NEW YORK (AP) — Wall Street is getting off to a solid start as COVID-19 vaccinations continue to roll out in the U.S. and as a second vaccine candidate moved closer to winning approval from regulators. The S&P 500 rose 0.7% in the early going Tuesday. The benchmark index is coming off a four-day losing streak. Investors are also hopeful that Congress may be moving closer to approving another round of long-awaited stimulus for the economy, which has been thrown into recession by the pandemic. Treasury yields rose, crude oil prices moved higher and European markets were mostly in the green. Asian markets ended broadly lower.
THIS IS A BREAKING NEWS UPDATE. AP’s earlier story follows below.
Shares opened higher in Europe on Tuesday after a lackluster day in Asia as investors wait to see if Congress can break a logjam on delivering more aid to people, businesses and local governments affected by the coronavirus pandemic.
Markets are also watching for the outcome of a meeting by the Federal Reserve, which ends Wednesday. No change in interest rates is expected, but the Fed could announce steps to try to offset the pandemic’s increasing drag on growth.
Benchmarks rose in Paris, Frankfurt and London but fell in Tokyo and Shanghai. U.S. futures advanced.
Talks on terms of Britain's departure from the European Union have continued, with the EU's chief negotiator Michel Barnier saying he still firmly believes that a post-Brexit trade agreement is possible.
Only two main issues remain to be settled as the two sides teeter on the brink of a no-deal departure. They have committed to a final push ahead of Jan. 1, when a transitional period following Britain’s Jan. 31 departure from the bloc is to end.
Britain's FTSE advanced 0.2% to 6,543.63 while the CAC 40 in Paris climbed 0.3% to 5,543.03. Germany's DAX also rose 0.3%, to 13,262.06. Futures for the S&P 500 and Dow industrials were up 0.5%.
During Asian trading, Japan’s benchmark Nikkei 225 index fell 0.3% to 26,687.84 after Prime Minister Yoshihide Suga announced the suspension of a travel promotion program that has helped businesses but also is thought to have contributed to a resurgence of coronavirus outbreaks.
The program was suspended from Dec. 28-Jan. 11, basically the entire New Year rush period, when most families head out on holidays or back to their hometowns. The Go To Travel program and another dubbed Go To Eat mainly provided steep discounts on hotel rooms and meals and has helped cushion the blow from the loss of nearly all inbound foreign tourism due to pandemic-related controls and concerns.
Also Tuesday, China's government announced a raft of monthly statistics showing retail sales, industrial output and investments in factory equipment and other fixed assets rose as expected in November. However, the Shanghai Composite index declined 0.2% to 3,367.23.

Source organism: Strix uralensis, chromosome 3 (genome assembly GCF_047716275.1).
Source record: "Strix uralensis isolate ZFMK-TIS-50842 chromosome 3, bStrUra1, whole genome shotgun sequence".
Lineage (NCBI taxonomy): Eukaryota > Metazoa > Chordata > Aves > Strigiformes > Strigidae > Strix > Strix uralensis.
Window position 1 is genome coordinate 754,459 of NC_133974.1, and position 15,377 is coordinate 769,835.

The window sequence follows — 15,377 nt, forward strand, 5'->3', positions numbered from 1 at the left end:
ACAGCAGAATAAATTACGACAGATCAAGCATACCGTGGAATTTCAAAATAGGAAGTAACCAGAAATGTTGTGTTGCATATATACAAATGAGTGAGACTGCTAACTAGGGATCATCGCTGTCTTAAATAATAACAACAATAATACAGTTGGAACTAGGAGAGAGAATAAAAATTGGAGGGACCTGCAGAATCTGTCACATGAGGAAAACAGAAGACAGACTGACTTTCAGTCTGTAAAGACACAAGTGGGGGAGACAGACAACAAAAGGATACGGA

Other regional benchmarks also retreated. Hong Kong's Hang Seng lost 0.7% to 26,207.29. South Korea's Kospi lost 0.2% to 2,756.82 while the S&P/ASX 200 in Australia shed 0.4% to 6,631.30.
“Asia appears to have moved into a wait-and-see state, ahead of the Federal Reserve rate decision on Thursday Asian time, and more clarity of US stimulus progress," Jeffrey Halley of Oanda said in a commentary.
India's Sensex was the rare regional gainer, adding 0.2% to 46,326.61.
Extending its pullback from recent months of gains, the S&P 500 fell 0.4% to 3,647.49 on Monday after having gained 0.9% earlier in the session. It was its fourth straight decline, the first since September.
Treasury yields were mostly higher, a sign of optimism in the economy. The yield on the 10-year Treasury was steady at 0.90%.
The Dow Jones Industrial Average dropped 0.6% to 29,861.55. The Nasdaq rose 0.5% to 12,440.04. Smaller companies held up better than their larger rivals, as the Russell 2000 index gained 2.16 points, or 0.1%, to 1,913.86.
Americans began receiving the country’s first vaccinations against COVID-19 on Monday, a process that's expected to take months.
Health care workers and nursing home residents are first in line for the shots, and the hope is that a wider rollout next year will help curb the pandemic and pull the economy back toward normal following the devastation of this year.
The economy is slowing as coronavirus counts surge and governments restore varying restrictions on social activity and businesses.
Top Washington negotiators have persevered with efforts to find agreement on COVID-19 relief on Monday, Those talks have been stalled by bitter partisanship, with rank-and-file Democrats appearing increasingly resigned to dropping, for now, a scaled-back demand for fiscal relief for states and local governments whose budgets have been thrown out of balance by the pandemic.
“Again, it feels like we are stuck in the negative feedback loop," Stephen Innes of Axi said in a commentary. “Unless policymakers overdeliver on market expectations, especially at this time of year when our risk-taking proclivities give way to profit-taking, it seems virus-related economic restrictions will never cease to weigh as the market (continues) to straddle that fence between hope and reality."
In other trading, benchmark U.S. crude oil shed 13 cents to $46.86 per barrel in electronic trading on the New York Mercantile Exchange. It gained 42 cents to $46.99 per barrel on Monday.
Brent crude, the international standard, gave up 18 cents to $50.11 per barrel.
The U.S. dollar rose to 104.12 Japanese yen from 104.06 yen late Monday. The euro weakened to $1.2135 from $1.2145.